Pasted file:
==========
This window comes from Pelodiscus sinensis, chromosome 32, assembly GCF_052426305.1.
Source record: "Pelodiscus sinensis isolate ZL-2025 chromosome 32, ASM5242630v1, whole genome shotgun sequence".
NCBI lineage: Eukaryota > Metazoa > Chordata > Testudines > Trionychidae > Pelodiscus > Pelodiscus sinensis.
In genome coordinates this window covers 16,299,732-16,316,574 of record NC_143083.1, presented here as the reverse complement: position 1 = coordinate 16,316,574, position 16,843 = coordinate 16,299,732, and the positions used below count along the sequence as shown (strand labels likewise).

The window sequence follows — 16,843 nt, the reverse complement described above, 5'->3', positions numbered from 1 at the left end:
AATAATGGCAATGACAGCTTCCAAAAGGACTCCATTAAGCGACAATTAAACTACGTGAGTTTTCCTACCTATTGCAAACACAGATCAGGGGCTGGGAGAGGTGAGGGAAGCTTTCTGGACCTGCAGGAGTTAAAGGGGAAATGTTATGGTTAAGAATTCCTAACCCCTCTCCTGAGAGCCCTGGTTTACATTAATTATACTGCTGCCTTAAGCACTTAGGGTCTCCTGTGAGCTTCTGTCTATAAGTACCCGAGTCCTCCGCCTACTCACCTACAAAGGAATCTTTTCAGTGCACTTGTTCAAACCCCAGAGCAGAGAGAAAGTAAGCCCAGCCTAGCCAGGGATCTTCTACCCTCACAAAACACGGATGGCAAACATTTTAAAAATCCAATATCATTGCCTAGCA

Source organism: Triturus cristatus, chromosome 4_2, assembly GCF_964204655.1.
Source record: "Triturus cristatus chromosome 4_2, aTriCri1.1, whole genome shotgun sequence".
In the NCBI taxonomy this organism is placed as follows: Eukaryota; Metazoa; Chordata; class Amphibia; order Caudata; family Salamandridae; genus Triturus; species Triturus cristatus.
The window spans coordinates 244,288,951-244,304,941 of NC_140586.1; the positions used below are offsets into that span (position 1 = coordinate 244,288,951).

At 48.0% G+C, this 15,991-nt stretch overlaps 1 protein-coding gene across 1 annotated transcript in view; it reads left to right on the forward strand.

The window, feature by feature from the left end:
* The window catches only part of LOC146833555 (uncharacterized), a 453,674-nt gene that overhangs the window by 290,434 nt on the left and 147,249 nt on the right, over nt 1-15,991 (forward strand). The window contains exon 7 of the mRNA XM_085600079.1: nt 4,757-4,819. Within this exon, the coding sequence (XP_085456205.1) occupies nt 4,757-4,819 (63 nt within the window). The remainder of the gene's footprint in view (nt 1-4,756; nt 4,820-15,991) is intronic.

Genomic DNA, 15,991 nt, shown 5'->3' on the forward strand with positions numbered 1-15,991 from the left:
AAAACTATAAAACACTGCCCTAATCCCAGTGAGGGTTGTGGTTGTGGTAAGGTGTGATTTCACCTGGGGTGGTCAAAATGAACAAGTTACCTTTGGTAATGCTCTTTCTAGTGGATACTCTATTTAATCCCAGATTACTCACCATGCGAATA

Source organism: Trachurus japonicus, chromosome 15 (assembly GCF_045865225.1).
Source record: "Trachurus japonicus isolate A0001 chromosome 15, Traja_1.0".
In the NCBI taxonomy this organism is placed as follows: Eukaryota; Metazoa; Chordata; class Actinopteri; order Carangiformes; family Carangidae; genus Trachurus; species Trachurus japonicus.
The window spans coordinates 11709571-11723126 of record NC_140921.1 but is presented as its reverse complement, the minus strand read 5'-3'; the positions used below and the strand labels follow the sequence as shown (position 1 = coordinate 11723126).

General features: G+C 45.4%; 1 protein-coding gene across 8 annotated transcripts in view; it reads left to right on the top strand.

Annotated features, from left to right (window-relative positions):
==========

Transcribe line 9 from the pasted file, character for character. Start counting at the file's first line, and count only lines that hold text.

In the NCBI taxonomy this organism is placed as follows: Eukaryota; Metazoa; Chordata; class Amphibia; order Caudata; family Salamandridae; genus Triturus; species Triturus cristatus.